I have told my students for years, and wrote in Stitch By Stitch: sewing is 90% cutting and 60% ironing, so it’s basically -50% stitching. Your stitching can be your weakest skill and you can still get good results if you cut well and press often. As Kenneth King says, you can save bad sewing with good ironing, and ruin good sewing with bad ironing. So a good iron is very, very high on my sewing supplies list. I have happily used the best home-sewing iron I could find (the Rowenta), but this leak issue is the pits, and I’m not the only one complaining. In an IG conversation, tons of friends complained, including Liesl Gibson, that their Rowentas leak–and Alexia Abegg chimed in and highly recommended a gravity feed iron as a solution.A gravity feed iron is what it sounds like: an iron that relies on gravity to carry the water from the reservoir to the steam chamber of the iron. Your standard household iron, also called a steam-generator iron, has a reservoir inside the iron body, and steam is made immediately prior to being used on the fabric; the gravity feed iron carries water as needed from a two-gallon container through a series of tubing and super-heats it before your trigger releases it into the sewing.A review over on Threads Magazine points out that gravity feed irons are heavier–most are around 4 pounds–which does a good deal of the work for you. And this article from Fashion Incubator points out that getting steam into your fabric is essential to get good results–although much of the article focuses on industrial irons for manufacturing, which isn’t want I’m looking to do, the information is really fascinating in a nerdy way. Getting steam back out matters, too, which is why the article discusses commercial equipment; I don’t need anything nearly of that magnitude, but I do need an iron that will avoid leaving giant spots of water on my fabric which require time to dry before the fibers are really set into their new shape. (See this article for pointers on properly ironing finished garments!)Because that’s what ironing is–or in the case of sewing, pressing. We are shaping the fabric into what we want it to be in our finished garment (check out this PDF from the University of Kentucky Extension Service for LOADS of details on best practices for pressing in home sewing). And in order to do that, we have to soften the fibers of which the fabric is made, using steam. Getting steam into the fabric fast is the best way–way better than spraying with water and then heating with the iron, asking the heat to create the steam AFTER the water moistens the fabric. So, when choosing an iron, we want one that will make the most steam in the least amount of time, and then deliver it right where we want it on the project. Commercial presses use all kinds of vacuums and blowers and things to get the steam back out, but at the volume that I’m sewing, that’s not the issue I face–I am more concerned with getting steam IN but not wetting the fabric, because wet fabric is weaker and the shape isn’t set until the fabric is fully dry.With a home iron, like my Rowenta, the steam is generated inside the body of the iron and then applied to the fabric. I’ve always liked the Rowenta because it’s heavy for a home iron, much more so than the little “hotel room” irons you’ll see at the big box stores, so we’re already using gravity to our advantage. I also like that most Rowentas have a fairly large reservoir, which decreases the amount of time I’m walking back and forth to fill the iron, or worse, ironing with no steam and wondering why I’m not getting better results.Quite honestly, this is a good enough iron that were it not for the leak issue, I wouldn’t be looking for a replacement. It has steam holes but not too many–I’m not worried about how much steam so much as getting it in the right places quickly–and a stainless steel sole plate–Teflon-coated plates can scratch and send dangerous particles into the air, and are designed to keep the plate from sticking when using heavy starch, which I don’t do frequently enough to make it relevant to me.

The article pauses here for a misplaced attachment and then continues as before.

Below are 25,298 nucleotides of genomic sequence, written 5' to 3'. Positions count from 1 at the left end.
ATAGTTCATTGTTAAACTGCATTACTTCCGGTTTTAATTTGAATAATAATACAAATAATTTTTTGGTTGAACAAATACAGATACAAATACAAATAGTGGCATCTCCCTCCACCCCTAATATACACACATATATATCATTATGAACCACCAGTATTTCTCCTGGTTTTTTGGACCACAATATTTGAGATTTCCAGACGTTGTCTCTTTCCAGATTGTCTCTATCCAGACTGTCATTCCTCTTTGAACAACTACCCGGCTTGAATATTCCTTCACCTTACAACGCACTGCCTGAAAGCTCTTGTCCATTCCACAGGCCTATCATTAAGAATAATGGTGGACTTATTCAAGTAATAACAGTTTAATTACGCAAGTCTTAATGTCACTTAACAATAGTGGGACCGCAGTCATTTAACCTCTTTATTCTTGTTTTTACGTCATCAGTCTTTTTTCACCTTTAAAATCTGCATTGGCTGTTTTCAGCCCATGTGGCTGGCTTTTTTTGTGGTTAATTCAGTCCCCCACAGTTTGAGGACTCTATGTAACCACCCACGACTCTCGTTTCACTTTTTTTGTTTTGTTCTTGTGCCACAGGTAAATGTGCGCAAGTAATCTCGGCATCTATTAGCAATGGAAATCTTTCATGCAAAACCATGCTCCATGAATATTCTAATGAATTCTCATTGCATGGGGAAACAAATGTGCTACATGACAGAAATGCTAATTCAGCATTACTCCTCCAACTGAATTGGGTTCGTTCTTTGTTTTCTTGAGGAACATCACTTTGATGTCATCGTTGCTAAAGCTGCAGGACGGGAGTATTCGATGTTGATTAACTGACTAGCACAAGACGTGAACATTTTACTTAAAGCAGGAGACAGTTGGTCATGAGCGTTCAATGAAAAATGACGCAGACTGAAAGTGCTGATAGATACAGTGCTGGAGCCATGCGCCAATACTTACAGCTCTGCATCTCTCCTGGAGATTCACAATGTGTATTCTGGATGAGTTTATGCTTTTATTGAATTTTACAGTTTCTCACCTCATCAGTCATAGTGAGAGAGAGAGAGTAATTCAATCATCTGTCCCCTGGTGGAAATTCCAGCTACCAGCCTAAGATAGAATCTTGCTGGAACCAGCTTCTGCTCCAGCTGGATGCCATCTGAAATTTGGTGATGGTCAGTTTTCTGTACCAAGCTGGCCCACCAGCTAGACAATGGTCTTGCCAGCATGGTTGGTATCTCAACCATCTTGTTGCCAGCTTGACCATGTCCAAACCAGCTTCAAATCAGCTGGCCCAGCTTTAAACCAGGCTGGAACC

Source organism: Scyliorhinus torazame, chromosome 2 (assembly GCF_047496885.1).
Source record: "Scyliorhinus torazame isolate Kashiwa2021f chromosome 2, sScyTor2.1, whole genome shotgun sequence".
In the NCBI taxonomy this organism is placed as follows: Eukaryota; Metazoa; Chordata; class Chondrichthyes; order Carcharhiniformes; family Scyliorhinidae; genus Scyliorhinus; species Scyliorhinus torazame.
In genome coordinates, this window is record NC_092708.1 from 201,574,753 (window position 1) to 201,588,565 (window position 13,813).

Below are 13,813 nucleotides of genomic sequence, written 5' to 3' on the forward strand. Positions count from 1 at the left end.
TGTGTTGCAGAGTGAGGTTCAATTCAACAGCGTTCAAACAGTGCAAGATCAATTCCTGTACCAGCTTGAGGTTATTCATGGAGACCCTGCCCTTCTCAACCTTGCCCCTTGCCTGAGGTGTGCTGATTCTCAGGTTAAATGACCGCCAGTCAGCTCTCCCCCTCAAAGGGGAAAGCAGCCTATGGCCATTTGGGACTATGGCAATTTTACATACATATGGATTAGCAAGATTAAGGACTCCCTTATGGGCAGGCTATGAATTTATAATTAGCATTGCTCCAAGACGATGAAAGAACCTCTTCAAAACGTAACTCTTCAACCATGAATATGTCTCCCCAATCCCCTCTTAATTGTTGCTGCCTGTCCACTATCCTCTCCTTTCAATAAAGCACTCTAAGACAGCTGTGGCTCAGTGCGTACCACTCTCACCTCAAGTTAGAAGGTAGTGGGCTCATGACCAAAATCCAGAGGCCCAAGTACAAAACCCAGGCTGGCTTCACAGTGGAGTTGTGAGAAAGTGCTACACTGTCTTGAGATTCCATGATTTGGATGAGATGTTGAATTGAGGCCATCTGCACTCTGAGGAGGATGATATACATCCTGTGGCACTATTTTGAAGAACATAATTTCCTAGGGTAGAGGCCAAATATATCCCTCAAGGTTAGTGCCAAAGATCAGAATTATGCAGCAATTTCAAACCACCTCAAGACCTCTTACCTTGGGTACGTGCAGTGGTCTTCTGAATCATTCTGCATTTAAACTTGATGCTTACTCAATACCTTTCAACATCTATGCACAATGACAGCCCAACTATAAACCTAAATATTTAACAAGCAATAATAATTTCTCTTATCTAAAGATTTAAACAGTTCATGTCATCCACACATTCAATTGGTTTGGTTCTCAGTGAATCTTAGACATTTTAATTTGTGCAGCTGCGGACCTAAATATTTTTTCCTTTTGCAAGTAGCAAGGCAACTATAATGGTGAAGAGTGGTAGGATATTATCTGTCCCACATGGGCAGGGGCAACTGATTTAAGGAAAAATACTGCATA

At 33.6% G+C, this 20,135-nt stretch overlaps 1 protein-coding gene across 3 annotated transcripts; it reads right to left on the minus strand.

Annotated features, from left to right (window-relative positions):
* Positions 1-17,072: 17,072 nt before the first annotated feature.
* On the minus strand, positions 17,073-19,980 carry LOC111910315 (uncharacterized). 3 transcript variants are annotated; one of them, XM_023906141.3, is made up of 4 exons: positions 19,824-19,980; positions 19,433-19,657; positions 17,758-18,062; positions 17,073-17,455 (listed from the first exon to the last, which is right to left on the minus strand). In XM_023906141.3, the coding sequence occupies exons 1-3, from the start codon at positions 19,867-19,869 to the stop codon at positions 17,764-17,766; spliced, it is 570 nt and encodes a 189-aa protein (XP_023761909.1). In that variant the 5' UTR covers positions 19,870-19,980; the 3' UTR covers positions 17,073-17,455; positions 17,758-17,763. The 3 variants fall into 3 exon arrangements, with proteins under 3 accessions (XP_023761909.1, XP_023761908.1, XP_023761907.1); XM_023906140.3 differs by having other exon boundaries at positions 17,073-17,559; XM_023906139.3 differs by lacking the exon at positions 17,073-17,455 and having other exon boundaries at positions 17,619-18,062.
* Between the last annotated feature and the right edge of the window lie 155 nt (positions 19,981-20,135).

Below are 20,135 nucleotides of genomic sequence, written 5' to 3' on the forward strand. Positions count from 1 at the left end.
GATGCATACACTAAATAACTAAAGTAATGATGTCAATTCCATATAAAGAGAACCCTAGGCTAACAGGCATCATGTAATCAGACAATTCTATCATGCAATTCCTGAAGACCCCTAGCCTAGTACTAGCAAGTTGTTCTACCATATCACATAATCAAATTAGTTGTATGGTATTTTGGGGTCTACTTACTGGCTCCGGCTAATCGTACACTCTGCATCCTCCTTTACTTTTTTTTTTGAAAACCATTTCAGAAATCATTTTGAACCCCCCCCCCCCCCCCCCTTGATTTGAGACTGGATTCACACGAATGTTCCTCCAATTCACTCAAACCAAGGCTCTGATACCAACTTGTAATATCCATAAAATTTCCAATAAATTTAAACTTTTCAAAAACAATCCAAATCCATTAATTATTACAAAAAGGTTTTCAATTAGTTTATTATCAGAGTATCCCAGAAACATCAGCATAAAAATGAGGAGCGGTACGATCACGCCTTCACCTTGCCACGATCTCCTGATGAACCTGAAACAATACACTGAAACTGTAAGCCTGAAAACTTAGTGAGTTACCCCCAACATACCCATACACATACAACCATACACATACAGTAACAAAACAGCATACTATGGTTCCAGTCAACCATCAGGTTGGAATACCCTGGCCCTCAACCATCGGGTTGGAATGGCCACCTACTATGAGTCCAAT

But the leaking is absolutely unacceptable–bordering on unconscionable. The water should stay IN THE IRON, not pour out onto the ironing board, as in this photo from Instagram:See how wet my bias tape is? If I’m working with fabric that’s extra stretchy anyway, and then make it wet, which makes it weaker but doesn’t set the shape, ugh. Not cool, Rowenta.This iron is somewhere between 3 and 5 years old, and has been leaking (according to my IG feed) for at least 3 of those years. The water escapes as bubbling scalding drips along the seam between the body of the iron and the sole plate. I’ve heard rumors of people repairing these with some heat-resistant industrial glue along the line where the leak occurs, but I was looking for a more permanent solution, one that was reliable.When I looked into the gravity feed, I was concerned that it would be prohibitively expensive. I learned that it was almost exactly the same cost as another Rowenta, maybe a little less depending on the model of Rowenta I selected. I still had some of the same concerns as Peter over at Male Pattern Boldness, namely that this style of iron seems to take up a lot of space and how do I even know that it’s going to last as long? There are totally models that are more expensive than the one I was looking at–the Sapporo–such as the Naomoto, which comes very highly regarded. Was I making a mistake by considering a less-expensive model, and was this just a more cumbersome version of the Rowenta I already wanted to replace?